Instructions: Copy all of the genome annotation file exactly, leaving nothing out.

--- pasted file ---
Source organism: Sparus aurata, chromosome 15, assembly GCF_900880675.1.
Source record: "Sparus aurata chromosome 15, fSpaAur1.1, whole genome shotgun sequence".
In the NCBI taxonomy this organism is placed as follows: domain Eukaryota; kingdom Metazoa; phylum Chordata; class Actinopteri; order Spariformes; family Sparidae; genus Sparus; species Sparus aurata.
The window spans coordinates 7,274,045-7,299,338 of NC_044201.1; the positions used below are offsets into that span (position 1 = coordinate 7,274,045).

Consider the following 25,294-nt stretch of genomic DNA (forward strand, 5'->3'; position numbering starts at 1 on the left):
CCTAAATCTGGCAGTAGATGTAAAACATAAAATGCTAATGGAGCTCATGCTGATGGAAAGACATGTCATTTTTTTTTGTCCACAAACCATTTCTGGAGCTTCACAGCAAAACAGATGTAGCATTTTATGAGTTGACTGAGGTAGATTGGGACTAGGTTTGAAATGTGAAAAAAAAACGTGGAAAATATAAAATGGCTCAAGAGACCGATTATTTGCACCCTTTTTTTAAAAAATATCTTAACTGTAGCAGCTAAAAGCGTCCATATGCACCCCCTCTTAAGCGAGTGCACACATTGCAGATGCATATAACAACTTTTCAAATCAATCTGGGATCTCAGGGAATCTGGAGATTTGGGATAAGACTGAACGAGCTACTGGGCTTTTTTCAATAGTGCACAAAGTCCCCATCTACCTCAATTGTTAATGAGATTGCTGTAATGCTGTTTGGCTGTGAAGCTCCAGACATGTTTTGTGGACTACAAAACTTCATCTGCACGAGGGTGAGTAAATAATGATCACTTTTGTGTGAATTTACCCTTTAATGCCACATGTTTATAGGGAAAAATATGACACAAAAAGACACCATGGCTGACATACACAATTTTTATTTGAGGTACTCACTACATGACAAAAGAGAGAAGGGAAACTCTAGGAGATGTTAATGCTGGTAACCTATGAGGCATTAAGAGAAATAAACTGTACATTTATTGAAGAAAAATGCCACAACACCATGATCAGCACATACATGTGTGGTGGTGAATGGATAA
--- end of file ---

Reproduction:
Source organism: Sparus aurata, chromosome 15, assembly GCF_900880675.1.
Source record: "Sparus aurata chromosome 15, fSpaAur1.1, whole genome shotgun sequence".
In the NCBI taxonomy this organism is placed as follows: domain Eukaryota; kingdom Metazoa; phylum Chordata; class Actinopteri; order Spariformes; family Sparidae; genus Sparus; species Sparus aurata.
The window spans coordinates 7,274,045-7,299,338 of NC_044201.1; the positions used below are offsets into that span (position 1 = coordinate 7,274,045).

Consider the following 25,294-nt stretch of genomic DNA (forward strand, 5'->3'; position numbering starts at 1 on the left):
CCTAAATCTGGCAGTAGATGTAAAACATAAAATGCTAATGGAGCTCATGCTGATGGAAAGACATGTCATTTTTTTTTGTCCACAAACCATTTCTGGAGCTTCACAGCAAAACAGATGTAGCATTTTATGAGTTGACTGAGGTAGATTGGGACTAGGTTTGAAATGTGAAAAAAAAACGTGGAAAATATAAAATGGCTCAAGAGACCGATTATTTGCACCCTTTTTTTAAAAAATATCTTAACTGTAGCAGCTAAAAGCGTCCATATGCACCCCCTCTTAAGCGAGTGCACACATTGCAGATGCATATAACAACTTTTCAAATCAATCTGGGATCTCAGGGAATCTGGAGATTTGGGATAAGACTGAACGAGCTACTGGGCTTTTTTCAATAGTGCACAAAGTCCCCATCTACCTCAATTGTTAATGAGATTGCTGTAATGCTGTTTGGCTGTGAAGCTCCAGACATGTTTTGTGGACTACAAAACTTCATCTGCACGAGGGTGAGTAAATAATGATCACTTTTGTGTGAATTTACCCTTTAATGCCACATGTTTATAGGGAAAAATATGACACAAAAAGACACCATGGCTGACATACACAATTTTTATTTGAGGTACTCACTACATGACAAAAGAGAGAAGGGAAACTCTAGGAGATGTTAATGCTGGTAACCTATGAGGCATTAAGAGAAATAAACTGTACATTTATTGAAGAAAAATGCCACAACACCATGATCAGCACATACATGTGTGGTGGTGAATGGATAA